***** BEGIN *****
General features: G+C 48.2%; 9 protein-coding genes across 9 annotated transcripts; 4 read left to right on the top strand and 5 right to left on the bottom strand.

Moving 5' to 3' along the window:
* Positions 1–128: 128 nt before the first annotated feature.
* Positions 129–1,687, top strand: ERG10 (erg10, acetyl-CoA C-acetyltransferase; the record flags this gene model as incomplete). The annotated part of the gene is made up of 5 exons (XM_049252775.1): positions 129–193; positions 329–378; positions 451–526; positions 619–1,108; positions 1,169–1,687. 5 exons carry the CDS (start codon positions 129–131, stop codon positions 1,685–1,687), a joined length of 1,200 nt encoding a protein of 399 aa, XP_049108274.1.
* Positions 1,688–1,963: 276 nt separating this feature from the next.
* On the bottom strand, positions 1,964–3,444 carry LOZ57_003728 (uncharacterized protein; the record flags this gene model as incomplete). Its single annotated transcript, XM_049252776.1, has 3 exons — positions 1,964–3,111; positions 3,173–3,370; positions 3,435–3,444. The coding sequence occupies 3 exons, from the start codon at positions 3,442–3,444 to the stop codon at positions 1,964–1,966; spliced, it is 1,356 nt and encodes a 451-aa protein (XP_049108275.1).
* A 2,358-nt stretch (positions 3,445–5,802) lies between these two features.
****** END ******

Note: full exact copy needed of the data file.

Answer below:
General features: G+C 48.2%; 9 protein-coding genes across 9 annotated transcripts; 4 read left to right on the top strand and 5 right to left on the bottom strand.

Moving 5' to 3' along the window:
* Positions 1–128: 128 nt before the first annotated feature.
* Positions 129–1,687, top strand: ERG10 (erg10, acetyl-CoA C-acetyltransferase; the record flags this gene model as incomplete). The annotated part of the gene is made up of 5 exons (XM_049252775.1): positions 129–193; positions 329–378; positions 451–526; positions 619–1,108; positions 1,169–1,687. 5 exons carry the CDS (start codon positions 129–131, stop codon positions 1,685–1,687), a joined length of 1,200 nt encoding a protein of 399 aa, XP_049108274.1.
* Positions 1,688–1,963: 276 nt separating this feature from the next.
* On the bottom strand, positions 1,964–3,444 carry LOZ57_003728 (uncharacterized protein; the record flags this gene model as incomplete). Its single annotated transcript, XM_049252776.1, has 3 exons — positions 1,964–3,111; positions 3,173–3,370; positions 3,435–3,444. The coding sequence occupies 3 exons, from the start codon at positions 3,442–3,444 to the stop codon at positions 1,964–1,966; spliced, it is 1,356 nt and encodes a 451-aa protein (XP_049108275.1).
* A 2,358-nt stretch (positions 3,445–5,802) lies between these two features.